A mural depicting hand-painted birds and flowers appears to dance across the walls of an Atlanta home’s expansive two-story foyer. It makes for a high-drama moment that appeals perfectly to the modern tastes of the owners, who enlisted designer Melanie Turner to refresh their English manor-style abode, originally masterminded by architect Dietrich T. Logan. “We have very high ceilings and wide, open spaces,” the homeowner explains. “So, we looked for a designer who could make those feel warm and cozy.” Inspired by the home’s majestic envelope, Turner thought to do something quintessentially British in her mind’s eye: bring nature inside. “I wanted to create something like a classic Regency floral wallcovering, but scaled up,” she says of her playful twist on tradition.
The opening statement sets a welcoming tone for the rest of the home, which Turner approached with similar goals: making commodious rooms feel warm and inviting while marrying her clients’ styles in unique and artful ways. “He likes monochromatic and edited with clean lines, while she’s glamorous with a love of color, pattern and layers,” the designer says. “What they both wanted was a sense of peace and calm.”
Within view of the aviary-like foyer, a bank of floor-to-ceiling windows in the living room follows suit, ushering in a flood of tranquil backyard vistas. “The optimization of natural light was a central focus of this project,” says Logan, who used the sun’s orientation to help determine the best locations for glazing. Here, Turner took a cue from the verdant surroundings, flanking the fireplace with a pair of commanding abstracts by Birmingham artist William McLure.
To bring intimacy to the voluminous room, she divided the floor plan into four separate seating areas anchored by custom banquettes and back- to-back sofas. “The room’s scale required breaking things down into smaller arrangements, and within those incorporating bulbous and substantial pieces,” explains Turner, noting she partnered sofas with side tables to form larger silhouettes. In turn, layers of texture in the upholstery and even a cascading feather-like chandelier add warmth and ambience.
Turner utilized the same strategy in the main bedroom, a vast sanctuary with a 32-foot vaulted ceiling made cozier thanks to strategically grouped furnishings and texture-infused neutrals. “You just want to curl up and cocoon in there forever,” says the owner. “It’s cozy, sexy and everything a bedroom should be.” Turner responded to her clients’ desire for a canopy bed via a custom leather-wrapped version lined with luxurious wool curtains, opting to define an adjacent seating area with a plush rug to form “a space within a space for that intimacy,” she adds. Amid the sea of neutrals, bespoke wallpaper inserts subtle movement and pattern while a dramatic Erik Madigan Heck print reigns above the mantel “for a high-fashion moment that appeals to her tastes,” notes Turner of the client.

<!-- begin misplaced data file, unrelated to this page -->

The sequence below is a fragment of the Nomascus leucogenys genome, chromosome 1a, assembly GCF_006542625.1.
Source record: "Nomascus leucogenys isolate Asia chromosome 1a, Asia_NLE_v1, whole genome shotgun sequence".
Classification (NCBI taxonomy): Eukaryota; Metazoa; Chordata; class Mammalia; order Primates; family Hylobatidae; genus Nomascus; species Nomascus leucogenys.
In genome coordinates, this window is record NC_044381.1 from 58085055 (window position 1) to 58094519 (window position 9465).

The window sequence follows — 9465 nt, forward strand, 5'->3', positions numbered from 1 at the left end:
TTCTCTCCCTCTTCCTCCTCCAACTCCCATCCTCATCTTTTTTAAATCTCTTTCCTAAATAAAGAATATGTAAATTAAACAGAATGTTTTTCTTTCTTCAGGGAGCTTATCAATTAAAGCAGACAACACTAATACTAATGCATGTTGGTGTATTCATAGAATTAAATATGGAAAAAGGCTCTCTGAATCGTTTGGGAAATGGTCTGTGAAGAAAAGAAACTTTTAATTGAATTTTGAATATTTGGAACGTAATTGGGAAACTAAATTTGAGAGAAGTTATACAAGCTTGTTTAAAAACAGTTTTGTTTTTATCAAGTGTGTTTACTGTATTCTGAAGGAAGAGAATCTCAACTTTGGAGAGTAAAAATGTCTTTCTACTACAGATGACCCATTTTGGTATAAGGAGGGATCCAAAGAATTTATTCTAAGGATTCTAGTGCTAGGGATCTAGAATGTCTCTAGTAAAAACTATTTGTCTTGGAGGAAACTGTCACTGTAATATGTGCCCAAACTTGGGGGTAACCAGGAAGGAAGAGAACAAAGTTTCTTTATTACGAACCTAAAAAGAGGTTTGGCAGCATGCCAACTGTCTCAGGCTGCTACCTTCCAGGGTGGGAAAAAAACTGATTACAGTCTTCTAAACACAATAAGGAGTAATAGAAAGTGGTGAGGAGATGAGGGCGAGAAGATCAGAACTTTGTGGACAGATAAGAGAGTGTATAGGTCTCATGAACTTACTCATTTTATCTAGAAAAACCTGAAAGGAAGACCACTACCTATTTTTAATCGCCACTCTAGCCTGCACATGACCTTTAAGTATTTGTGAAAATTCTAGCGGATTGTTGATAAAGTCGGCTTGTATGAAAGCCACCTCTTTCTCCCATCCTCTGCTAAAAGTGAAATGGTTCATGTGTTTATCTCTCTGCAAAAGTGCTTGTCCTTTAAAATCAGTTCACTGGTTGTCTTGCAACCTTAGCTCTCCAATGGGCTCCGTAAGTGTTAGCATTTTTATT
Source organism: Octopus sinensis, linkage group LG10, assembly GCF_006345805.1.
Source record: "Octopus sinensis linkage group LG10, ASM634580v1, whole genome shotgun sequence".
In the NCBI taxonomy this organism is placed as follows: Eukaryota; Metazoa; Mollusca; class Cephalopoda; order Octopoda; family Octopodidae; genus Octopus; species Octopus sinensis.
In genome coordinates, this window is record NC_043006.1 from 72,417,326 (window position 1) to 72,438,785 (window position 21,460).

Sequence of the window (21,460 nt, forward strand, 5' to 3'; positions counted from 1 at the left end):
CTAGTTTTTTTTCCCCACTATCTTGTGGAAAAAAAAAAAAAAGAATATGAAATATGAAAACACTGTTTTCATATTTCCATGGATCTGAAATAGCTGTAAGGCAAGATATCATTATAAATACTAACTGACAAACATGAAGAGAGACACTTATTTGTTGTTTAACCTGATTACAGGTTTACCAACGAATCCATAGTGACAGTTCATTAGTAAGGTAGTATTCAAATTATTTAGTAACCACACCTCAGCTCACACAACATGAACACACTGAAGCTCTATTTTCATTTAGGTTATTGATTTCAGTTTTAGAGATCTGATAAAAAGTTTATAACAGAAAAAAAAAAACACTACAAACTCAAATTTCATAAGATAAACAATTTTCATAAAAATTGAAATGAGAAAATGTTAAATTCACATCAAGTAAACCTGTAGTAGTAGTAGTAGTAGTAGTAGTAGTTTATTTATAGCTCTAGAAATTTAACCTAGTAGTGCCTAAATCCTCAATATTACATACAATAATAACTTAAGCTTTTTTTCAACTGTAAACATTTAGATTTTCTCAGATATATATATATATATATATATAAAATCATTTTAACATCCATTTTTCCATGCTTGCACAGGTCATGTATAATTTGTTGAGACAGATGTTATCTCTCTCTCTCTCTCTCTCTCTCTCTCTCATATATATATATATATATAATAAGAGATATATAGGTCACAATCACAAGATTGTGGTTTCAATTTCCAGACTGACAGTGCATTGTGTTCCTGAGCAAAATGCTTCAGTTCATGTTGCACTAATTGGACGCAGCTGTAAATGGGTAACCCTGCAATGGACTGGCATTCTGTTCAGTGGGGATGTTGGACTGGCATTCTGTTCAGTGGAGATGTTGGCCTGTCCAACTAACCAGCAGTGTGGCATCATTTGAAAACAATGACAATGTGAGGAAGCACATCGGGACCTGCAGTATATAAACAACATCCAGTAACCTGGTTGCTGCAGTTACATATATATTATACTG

Not only in the living room and main bedroom but also throughout the house, art selections play an important role in channeling each homeowner’s style while creating an inviting look and feel. “There’s a constant play of masculine and feminine, negative and positive—with any intensity in color or art punctuated with open areas allowing the eyes to rest,” Turner explains. On the dining room walls, for example, a duo of Dusty Griffith encaustics blends seamlessly into the backdrop, juxtaposed with a striking Fabiola Jean-Louis archival pigment print in concert with chartreuse draperies, lavender upholstered chairs and a dazzling French antique chandelier suspended from the lacquered blue ceiling. “It’s the most traditional of all the rooms but with fashion-forward colors in the mix,” says Turner, who also chose haute hues for the breakfast room. Hanging a vivid Hunt Slonem butterfly painting against walls that feature a plaster relief design (reminiscent of Henri Matisse’s leaf cutouts) imbues a layered look “that’s comfortable and organic,” she notes, adding, “We love to add architectural elements and texture to a room—it makes things more personal.” A white- plaster chandelier, Balinese tree-trunk dining table and voluptuous custom chairs covered in a coral velvet underscore those sculptural effects.
On the opposite end of the spectrum, a stag print by the late Todd Murphy helps establish a masculine, monochromatic aura in the library. Suspended above the mantel between floor-to- ceiling shelves lined with books bound in uniform beige tones, it offers an orderly and calming influence. But even here, hints of pattern and color in the throw pillows and dusty purple upholstered furnishings impart a feminine touch. “There’s a little bit of both homeowners everywhere,” says Turner. Adds the client: “How Melanie was able to combine both of our tastes really was the ‘wow’ factor for me.”